Dietitian Helps Young Rural Families to Live Healthier Lives
Georgie Barber is a Dietitian working at West Gippsland Healthcare Group. Georgie was interested in expanding her paediatric skills, so she applied for an RWAV CPD for Allied Health Grant to help her attend a training course held in Sydney. The result is that Georgie can now help to see paediatric clients and is continuing to develop the positive programs that her team runs to educate young families about the importance of healthy eating. We spoke to Georgie to hear more about her experiences as a dietitian working in rural health.
Tell me about your journey as a dietitian and how you came to work at West Gippsland Healthcare Group.
I graduated from a Bachelor of Nutrition and Dietetics degree at Monash University in 2016. My first job after finishing uni was as a research assistant, where I worked on studies investigating chronic wounds. I was offered the dietitian position at West Gippsland Healthcare Group (WGHG) a few months later, and I continued working both of these roles part-time over the last two years. I now work solely at WGHG so that I can focus on building my clinical skills.
What do you enjoy most about working in rural health?
My favourite part is the fact that you can have contact with patients in this integrated health service at every step in their hospital journey, from acute, through to outpatients, home visits and aged care. It’s a very close-knit team here at Warragul, which makes it easy to stay in the loop with patient progress. Working rurally has also given me the opportunity to see more complex clients and a wider variety of clinical conditions, compared to being on the same ward allocation daily in a metropolitan hospital.
You live in the Eastern Melbourne suburbs and commute to Warragul for work. What’s that like?
It doesn’t take long to commute from the Eastern suburbs of Melbourne. I carpool with other allied health staff who work at WGHG, which is great for getting to know co-workers. You took up the opportunity recently to apply for the RWAV CPD for Allied Health Grant. How did you use the grant, and how will the skills you learned help to benefit the health outcomes of the community?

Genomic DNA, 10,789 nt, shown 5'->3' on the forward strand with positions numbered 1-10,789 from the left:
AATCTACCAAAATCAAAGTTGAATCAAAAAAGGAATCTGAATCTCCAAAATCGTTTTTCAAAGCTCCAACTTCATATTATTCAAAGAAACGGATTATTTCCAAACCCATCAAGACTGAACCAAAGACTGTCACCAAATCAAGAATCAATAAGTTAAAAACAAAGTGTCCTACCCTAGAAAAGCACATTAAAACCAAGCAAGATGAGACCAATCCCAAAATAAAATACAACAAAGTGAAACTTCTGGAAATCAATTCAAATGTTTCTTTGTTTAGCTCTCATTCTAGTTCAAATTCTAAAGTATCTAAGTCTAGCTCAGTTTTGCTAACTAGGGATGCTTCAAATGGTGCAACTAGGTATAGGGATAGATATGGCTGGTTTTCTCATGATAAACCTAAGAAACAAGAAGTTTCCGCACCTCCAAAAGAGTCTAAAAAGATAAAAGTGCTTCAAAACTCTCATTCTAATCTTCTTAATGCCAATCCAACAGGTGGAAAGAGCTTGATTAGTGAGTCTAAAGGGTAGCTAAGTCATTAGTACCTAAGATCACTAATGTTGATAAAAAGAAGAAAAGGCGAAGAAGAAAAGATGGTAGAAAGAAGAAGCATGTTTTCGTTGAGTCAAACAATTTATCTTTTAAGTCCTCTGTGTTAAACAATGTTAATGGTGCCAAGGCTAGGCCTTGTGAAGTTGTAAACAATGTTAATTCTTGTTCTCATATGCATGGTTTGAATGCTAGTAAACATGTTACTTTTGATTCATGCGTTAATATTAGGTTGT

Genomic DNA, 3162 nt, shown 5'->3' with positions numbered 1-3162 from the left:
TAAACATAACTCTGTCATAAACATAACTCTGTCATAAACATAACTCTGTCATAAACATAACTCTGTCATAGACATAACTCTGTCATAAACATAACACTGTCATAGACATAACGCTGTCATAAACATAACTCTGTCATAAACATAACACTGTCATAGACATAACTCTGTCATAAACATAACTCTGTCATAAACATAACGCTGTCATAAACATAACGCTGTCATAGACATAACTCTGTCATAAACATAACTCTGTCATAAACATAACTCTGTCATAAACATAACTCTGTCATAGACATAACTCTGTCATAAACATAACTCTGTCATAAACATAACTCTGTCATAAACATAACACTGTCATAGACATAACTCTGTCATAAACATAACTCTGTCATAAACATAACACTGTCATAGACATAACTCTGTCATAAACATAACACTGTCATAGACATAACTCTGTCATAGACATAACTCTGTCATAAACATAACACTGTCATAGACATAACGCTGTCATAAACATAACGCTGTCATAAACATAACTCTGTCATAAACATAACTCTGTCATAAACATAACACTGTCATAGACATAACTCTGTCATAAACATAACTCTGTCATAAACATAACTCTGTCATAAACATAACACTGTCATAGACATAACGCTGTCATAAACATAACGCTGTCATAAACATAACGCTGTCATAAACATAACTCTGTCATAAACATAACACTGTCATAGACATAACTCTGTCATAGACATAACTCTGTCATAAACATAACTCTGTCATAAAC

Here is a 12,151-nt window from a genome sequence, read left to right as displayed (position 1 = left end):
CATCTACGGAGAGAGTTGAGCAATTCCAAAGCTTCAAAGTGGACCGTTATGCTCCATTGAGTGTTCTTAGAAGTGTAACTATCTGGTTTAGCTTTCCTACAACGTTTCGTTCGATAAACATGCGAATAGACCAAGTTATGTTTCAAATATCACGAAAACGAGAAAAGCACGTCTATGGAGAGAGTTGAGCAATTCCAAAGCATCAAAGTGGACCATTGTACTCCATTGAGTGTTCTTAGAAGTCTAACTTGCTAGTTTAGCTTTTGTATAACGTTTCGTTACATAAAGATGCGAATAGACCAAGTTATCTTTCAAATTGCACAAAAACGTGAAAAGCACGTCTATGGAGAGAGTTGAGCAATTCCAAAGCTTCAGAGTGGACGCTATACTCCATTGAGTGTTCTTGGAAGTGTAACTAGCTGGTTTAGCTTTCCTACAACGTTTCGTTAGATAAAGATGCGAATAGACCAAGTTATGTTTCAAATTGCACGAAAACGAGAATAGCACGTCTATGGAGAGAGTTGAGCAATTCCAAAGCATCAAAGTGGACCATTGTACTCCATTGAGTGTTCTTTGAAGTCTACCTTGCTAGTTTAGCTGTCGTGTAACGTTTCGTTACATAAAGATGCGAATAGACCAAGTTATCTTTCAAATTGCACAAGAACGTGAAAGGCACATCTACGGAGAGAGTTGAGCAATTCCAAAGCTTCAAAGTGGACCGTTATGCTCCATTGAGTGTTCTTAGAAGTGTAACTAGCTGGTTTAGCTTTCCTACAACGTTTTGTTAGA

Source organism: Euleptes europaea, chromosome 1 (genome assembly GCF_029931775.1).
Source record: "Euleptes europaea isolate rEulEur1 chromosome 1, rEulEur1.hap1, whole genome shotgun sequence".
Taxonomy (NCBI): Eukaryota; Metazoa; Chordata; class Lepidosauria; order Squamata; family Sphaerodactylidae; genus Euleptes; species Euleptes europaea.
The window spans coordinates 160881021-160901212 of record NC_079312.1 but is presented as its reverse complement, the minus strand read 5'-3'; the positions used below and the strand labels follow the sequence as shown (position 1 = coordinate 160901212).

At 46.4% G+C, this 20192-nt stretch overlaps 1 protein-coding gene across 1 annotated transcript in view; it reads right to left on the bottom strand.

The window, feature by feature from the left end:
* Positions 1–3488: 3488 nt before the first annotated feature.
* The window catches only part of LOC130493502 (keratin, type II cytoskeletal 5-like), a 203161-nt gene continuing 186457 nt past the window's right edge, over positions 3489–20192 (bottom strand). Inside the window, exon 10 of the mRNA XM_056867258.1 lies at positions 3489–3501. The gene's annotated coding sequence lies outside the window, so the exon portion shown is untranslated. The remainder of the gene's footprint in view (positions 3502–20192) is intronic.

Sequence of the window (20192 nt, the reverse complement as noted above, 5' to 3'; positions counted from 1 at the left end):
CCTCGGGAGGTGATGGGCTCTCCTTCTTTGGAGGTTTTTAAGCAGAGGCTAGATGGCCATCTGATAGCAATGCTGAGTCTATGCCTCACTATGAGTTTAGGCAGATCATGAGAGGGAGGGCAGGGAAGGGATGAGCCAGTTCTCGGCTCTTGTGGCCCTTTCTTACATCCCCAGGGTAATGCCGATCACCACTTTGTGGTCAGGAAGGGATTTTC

The grant allowed me to attend the Dietitians Association of Australia National Paediatric Training Course held in Sydney. I wouldn’t have attended the course if the grant hadn’t been available! Expanding my skills in paediatrics has been something I’ve wanted to do for a while. As we are a small team of dietitians at Warragul, I am now able to help with seeing our paediatric clients when other staff are unavailable.
Why was it important for you to undertake the course in paediatrics?
The Baw Baw Shire is a growing region for young families as it’s an affordable area but not too far from the city. Each year we are seeing more paediatric patients, including type 1 and type 2 diabetes, fussy eating, eating disorders and disability. If these conditions aren’t managed at an early age and early stage, the risk of chronic disease later in life is much higher.
The sooner we can start the conversations about healthy eating, the better the outcomes for young families. We are already running programs directed at educating families with young children, and our Positive Pregnancy Program encourages healthy eating during pregnancy. Growing the presence of dietitians and healthy eating in schools is something we have started to tackle, and we think it would be really beneficial.
If you are interested in undertaking a course to upskill as Georgie did, consider applying for a grant. RWAV offers grants and scholarships to allied health professionals working in rural and regional Victoria. Find out more here. If you are interested in working in rural Victoria, contact our Recruitment team at screeningAHN@rwav.com.au.
The CPD for Allied Health Practitioners grant is an initiative of the Victorian Government department of Health & Human Services administered by RWAV.